– RTtT starts with developmentally inappropriate standards. Harmful in the lower grades especially.
– State Modules not complete don’t match the standards. Districts don;t even have them all and they are supposed to test on this.
-” It is hard for kids to accept day after day that I’m a loser.”
– The scores are useless and have nothing to do with the kids. Are used for the next piece of RTtT, that is APPR, the teacher/principal evaluations. 20% of teacher eval from the state tests, 20% from local assessments (SLOs, etc.). There are high stakes here.
-“How many of you had to see a shrink after taking the Regents? None of you. Not anymore.”
– Numbers matter. Blast everyone with calls and emails. Strength in numbers.
-“We’ve gotten lazy as citizens.”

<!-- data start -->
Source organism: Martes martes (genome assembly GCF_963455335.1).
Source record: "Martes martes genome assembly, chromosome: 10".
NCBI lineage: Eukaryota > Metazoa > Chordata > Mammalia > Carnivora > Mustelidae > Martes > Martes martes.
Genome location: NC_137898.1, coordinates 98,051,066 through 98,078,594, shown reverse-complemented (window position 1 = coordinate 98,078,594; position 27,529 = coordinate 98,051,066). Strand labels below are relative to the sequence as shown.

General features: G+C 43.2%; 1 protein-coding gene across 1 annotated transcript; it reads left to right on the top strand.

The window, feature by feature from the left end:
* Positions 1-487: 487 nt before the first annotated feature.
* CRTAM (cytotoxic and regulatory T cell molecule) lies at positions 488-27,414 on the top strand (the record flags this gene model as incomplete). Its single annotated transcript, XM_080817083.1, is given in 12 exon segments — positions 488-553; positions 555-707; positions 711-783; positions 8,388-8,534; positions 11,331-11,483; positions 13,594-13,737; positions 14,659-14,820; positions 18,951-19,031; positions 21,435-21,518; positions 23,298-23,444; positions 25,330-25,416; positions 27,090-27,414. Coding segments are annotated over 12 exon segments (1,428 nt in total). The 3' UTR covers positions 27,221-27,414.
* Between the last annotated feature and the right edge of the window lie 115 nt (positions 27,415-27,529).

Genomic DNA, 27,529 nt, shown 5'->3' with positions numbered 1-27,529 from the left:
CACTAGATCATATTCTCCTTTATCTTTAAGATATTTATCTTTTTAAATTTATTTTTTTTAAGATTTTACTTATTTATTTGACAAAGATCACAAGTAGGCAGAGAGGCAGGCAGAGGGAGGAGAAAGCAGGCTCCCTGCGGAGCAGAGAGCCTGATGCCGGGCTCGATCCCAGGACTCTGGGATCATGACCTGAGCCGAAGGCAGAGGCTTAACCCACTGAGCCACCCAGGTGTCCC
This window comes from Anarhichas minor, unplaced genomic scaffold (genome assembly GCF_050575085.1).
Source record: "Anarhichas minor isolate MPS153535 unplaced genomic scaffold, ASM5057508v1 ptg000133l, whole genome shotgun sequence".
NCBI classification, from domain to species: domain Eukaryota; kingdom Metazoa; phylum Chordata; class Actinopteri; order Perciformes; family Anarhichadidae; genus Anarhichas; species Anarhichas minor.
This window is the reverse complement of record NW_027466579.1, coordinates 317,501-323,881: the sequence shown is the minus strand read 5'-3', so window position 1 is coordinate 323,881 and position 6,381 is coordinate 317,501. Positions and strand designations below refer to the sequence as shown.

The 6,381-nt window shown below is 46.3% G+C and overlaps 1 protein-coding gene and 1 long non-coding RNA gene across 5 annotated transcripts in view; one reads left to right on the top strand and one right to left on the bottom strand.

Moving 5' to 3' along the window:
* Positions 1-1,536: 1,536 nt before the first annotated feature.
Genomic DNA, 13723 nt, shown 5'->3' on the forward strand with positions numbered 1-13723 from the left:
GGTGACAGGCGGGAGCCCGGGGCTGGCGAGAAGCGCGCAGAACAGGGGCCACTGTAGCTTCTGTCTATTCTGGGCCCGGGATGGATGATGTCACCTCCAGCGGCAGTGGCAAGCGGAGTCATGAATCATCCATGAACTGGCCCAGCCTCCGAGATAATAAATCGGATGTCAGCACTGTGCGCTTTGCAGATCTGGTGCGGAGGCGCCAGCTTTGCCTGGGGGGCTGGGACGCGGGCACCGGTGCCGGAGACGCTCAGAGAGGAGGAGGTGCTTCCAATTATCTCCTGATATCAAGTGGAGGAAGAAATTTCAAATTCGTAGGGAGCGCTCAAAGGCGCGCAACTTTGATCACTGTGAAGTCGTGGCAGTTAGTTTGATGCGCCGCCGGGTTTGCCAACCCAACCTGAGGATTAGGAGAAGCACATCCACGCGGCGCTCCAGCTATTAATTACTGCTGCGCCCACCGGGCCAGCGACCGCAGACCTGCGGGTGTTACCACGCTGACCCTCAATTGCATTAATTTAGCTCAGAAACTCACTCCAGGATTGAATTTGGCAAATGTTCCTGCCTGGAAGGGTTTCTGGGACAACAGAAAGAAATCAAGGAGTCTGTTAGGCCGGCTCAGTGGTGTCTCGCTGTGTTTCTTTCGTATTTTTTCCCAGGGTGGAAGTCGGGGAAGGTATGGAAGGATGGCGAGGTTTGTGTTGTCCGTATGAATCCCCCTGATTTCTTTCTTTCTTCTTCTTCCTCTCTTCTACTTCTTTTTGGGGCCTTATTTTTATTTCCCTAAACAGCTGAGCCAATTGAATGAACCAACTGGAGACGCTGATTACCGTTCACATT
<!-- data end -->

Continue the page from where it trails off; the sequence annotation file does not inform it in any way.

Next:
-“There is nothing right about it.”
-In his district it cost $250,000 just for administration of the tests. District got $30,000 in RTtT funds. Basic economics here.
-He sent a formal “opt-out” letter to inBloom’s CEO to request that his district’s data be removed from their system and to indicate he wasn’t participating anymore. He just received a written reply back (paraphrasing here): “Thank you for your letter. Your contract as a district is not with us. Please contact your state.” He is working on his next step.
– And on 12/22 he will be a TV star. Tune in to channel 7 at 5:30 am. (It’s a Sunday so set your DVR.)
-“Stop it. Fix it. Scrap it.”

Thank you to all the S.C.A.P.E. advocates who organized tonight’s forum. We will double the crowd next time, I promise! Sachem friends and neighbors, please join our Facebook group and get informed. Our students are more than scores.

The Cupcake Test

I received permission from Marianne to post her entire comment below. This originally appeared as a reply within the comments section of a recent Diane Ravitch post. I thought the comment was so insightful, that I wanted it to stand out on its own. Thank you, Marianne.

By Marianne Giannis
November 5, 2013 at 8:38 am